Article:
Many people, even those with some knowledge about insects, often confuse flying ants and termite swarmers. But, why should you know the difference between these two? Well, correct identification can save you time, money, stress, and your property.
Swarmers and winged ants have a similar appearance, which is why many people confuse them. However, there are major differences that you can spot.
For instance, while both have four wings equal in size and length, the wings of flying ants are larger in the front than in the back. Keep reading to learn more about how to distinguish these insect species.
Many ant species are wingless. However, it’s not uncommon to see swarms of flying ants during certain seasons. Experts refer to these winged ants as alates, swarmers, or reproductive.
They have elbowed antennae and a thin waist constricted at their throat. In addition, their rear wings are smaller than their front large wings. This difference will help you distinguish them from other insects.
Flying termites are also the alates or reproductive members in a termite colony. They seek mates, lay eggs, and start new colonies. Their wings are approximately two times the length of their body when unfolded in flight. Plus, they come in orange color that appears burnt with a smoky dark membrane. Alates are the only termites with compound eyes.
No doubt it’s hard to tell the difference between these two insect types as they appear so similar. Both of them are small household pests that can frustrate the homeowner or tenant. Both have four wings and usually nest in indoor spaces. This is why you often spot them in your home or garage. After nesting, they swarm off to create new colonies.
In regards to the main differences between them, you can distinguish these pests from each other using three simple ways:
The most common similarity is the color. Drywood swarmers are solid red and subterranean termite swarmers are solid black. At the same time, fire ants are dull red, and carpenter ants are typically black and red or dark brown.
A flying ant has three distinct body parts, that is, the head, thorax, and abdomen. Its waist is thin, pinched, and divides into three body parts.
Termites, on the other hand, have a straight body that you can only tell apart the head from the body. Winged ones have a straight waist, meaning that there isn’t a clear distinction between their thorax and abdomen.
The wings of a winged termite are equal in length. But with a flying ant, the front wings are usually larger than the back wings.
Also, the size of the wings is an important distinction. Ants have short wings that are proportionate to their body. But termites have disproportionate long wings that are larger than the insect itself.
Flying termites have relatively straight antennae, while a winged ant has a bent or elbow-shaped antenna.
If you discover an ant in your yard, there is no major reason for concern. Ant infestation is not considered harmful in most cases. Signs of flying ants include shed wings and frass accumulation in certain areas like in crawl spaces or inside wall voids.
Flying termites don’t always mean an infestation. But, the more you notice, the more you’re likely to have one. If there are any alates in your home, you probably have a termite infestation. Note that colonies take a lot of time to develop, even years. Therefore, if you are dealing with a colony, it’s probably well established.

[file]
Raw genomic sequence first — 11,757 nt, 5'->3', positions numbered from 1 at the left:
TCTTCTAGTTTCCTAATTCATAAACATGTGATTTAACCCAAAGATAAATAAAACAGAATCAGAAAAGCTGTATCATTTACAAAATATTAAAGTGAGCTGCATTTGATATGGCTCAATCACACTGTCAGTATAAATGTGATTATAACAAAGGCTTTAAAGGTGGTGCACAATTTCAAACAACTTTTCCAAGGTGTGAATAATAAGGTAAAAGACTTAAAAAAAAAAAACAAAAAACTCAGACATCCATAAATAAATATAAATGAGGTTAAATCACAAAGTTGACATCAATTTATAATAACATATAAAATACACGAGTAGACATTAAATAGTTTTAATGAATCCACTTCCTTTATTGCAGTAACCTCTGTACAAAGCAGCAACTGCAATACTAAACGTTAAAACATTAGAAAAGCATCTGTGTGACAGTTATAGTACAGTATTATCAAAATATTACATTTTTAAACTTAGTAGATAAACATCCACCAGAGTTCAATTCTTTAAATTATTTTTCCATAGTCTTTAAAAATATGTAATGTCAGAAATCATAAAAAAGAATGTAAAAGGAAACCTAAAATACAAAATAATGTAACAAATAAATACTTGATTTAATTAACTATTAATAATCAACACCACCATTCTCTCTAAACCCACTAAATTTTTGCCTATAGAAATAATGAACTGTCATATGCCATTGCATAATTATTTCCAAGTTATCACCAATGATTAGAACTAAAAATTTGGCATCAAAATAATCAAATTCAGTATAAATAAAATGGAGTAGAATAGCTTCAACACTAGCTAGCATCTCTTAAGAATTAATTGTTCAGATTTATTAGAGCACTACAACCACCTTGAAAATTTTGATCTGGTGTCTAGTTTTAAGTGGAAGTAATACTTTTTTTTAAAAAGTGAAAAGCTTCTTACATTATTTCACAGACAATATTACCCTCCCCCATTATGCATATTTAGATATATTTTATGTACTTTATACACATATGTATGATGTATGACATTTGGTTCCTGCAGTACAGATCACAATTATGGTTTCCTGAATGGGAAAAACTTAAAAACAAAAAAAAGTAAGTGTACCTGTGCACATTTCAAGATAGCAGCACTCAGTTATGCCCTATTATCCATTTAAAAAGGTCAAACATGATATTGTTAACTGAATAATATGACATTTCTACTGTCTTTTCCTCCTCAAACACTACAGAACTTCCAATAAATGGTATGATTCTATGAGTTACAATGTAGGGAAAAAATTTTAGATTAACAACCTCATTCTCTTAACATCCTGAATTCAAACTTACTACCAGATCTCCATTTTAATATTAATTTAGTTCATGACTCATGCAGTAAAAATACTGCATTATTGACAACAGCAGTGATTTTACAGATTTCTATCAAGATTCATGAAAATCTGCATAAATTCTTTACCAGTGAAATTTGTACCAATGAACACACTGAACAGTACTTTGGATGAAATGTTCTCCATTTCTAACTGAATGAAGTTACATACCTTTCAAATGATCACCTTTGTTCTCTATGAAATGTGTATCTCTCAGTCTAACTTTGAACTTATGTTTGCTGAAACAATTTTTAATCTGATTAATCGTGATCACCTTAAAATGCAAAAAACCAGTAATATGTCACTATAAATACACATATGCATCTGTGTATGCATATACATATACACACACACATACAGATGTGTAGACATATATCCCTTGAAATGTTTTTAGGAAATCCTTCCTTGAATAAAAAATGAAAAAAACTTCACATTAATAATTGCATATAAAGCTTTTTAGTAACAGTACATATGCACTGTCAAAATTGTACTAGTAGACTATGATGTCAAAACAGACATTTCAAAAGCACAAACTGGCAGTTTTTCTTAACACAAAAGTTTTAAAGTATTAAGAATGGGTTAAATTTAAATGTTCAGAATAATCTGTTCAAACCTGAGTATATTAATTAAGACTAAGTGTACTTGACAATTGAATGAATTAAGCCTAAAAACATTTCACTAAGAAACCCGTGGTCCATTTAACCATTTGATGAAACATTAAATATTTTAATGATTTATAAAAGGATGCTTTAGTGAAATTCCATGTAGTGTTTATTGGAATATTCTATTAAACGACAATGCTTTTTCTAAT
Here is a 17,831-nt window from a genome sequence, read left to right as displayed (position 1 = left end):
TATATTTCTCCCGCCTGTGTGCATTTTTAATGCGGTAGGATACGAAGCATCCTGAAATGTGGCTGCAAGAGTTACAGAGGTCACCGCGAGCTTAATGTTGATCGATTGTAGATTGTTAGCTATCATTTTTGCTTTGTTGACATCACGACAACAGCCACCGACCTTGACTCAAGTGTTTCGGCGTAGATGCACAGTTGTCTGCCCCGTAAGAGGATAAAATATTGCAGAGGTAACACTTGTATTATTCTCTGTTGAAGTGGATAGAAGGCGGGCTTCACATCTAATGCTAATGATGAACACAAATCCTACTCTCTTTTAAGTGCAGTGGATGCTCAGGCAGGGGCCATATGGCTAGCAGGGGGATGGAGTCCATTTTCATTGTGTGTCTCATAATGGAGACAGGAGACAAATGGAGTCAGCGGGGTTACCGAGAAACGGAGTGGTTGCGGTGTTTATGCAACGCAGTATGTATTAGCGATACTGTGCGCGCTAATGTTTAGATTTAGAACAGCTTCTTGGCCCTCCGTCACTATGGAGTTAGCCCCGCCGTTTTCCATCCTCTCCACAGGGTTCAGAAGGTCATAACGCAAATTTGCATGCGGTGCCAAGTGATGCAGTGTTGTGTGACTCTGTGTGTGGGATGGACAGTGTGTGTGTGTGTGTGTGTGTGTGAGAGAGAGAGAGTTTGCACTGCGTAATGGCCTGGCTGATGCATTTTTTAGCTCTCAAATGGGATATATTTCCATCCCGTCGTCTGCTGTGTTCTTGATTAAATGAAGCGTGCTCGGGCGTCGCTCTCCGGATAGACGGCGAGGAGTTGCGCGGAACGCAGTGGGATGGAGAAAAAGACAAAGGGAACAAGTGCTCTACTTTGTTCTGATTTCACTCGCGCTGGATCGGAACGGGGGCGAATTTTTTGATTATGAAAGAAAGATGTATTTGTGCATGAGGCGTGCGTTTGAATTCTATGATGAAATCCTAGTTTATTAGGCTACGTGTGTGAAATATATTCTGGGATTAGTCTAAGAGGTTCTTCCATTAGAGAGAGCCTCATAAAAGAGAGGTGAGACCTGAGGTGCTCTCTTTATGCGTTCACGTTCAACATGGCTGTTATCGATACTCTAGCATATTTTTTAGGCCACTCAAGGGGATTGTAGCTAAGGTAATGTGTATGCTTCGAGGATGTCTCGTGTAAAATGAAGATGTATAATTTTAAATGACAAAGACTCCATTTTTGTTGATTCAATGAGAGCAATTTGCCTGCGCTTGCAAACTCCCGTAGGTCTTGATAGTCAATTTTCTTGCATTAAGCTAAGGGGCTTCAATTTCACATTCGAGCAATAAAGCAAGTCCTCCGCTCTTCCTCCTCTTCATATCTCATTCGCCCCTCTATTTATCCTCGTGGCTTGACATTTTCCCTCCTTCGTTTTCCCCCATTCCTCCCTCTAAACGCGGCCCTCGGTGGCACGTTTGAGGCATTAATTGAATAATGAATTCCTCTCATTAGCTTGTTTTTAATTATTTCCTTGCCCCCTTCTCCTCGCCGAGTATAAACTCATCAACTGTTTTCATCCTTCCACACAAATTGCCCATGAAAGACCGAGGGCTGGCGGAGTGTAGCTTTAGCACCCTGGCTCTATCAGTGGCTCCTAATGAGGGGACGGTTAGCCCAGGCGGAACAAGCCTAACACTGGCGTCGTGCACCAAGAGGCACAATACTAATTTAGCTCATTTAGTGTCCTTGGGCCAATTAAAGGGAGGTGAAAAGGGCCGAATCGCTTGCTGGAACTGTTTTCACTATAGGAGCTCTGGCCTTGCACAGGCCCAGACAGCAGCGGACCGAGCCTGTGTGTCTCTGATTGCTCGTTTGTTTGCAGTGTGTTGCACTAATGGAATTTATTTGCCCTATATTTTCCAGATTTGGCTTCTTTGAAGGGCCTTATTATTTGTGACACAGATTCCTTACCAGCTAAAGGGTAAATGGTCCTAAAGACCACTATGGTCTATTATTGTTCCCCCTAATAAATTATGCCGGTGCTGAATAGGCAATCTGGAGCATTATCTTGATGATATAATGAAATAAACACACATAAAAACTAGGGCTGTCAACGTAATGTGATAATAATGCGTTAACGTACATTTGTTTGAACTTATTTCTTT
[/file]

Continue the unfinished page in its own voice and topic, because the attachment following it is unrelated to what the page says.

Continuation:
Termites often lose their wings when mating or as they age out of their reproductive ability. If you notice wings on window sills, around door frames or wooden surfaces, you’re dealing with an infestation.
Also, check whether there are mud tubes around your home and rotting wood. If these are present, you may have termite swarmers inside your property.
Other signs of termite infestation include exclusively squeaky boards, peeling paint, and hollow surrounding wood.
Yes, many individuals mistake these two insect species, as mentioned before. Ants species that are commonly mistaken for termite swarmers are fire ants and carpenter ants.
Note that these species also have some similarities. Both of them have winged reproductives that swarm in the spring.
However, it’s crucial to distinguish between them because if they are not properly identified you could be treating the wrong infestation. Not only can this waste your money, time, and effort, but it can also cause further damage to your property.
Termite swarmers fly off to new locations and start colonies. After mating and establishing new colonies, they won’t need their wings anymore. Thus, they shade them.
On the other hand, flying ants have a thin waist, while termites have a broad waist that’s uniform with their body. Flying ants also have a bent antenna, while termites have a straight one. If you’re not sure of what you are dealing with, you can call our professional pest control experts at American Pest Control to help you.
Every pest control specialist will admit that termite swarmers are more harmful than flying ants. Typically, winged ants don’t present any serious problems. The only issue with them is that they can be a nuisance.
However, termites are destructive to houses and other structures and can cause severe damage. They attack wooden structures and often target exposed wood. As a result, they can damage the structure massively, forcing a homeowner to spend thousands of dollars on house repairs.
If you believe that there is a termite or ant infestation in your home, the best option is to consult a pest control professional to take a look at your house. Trying to treat the pest infestation on your own might make the problem even worse.
American Pest Control in Athens has been servicing the northeast Georgia areas for more than 50 years. Our experts know best how to properly exterminate termites or ants. So don’t hesitate to get in touch with us today and request your free quote or inspection!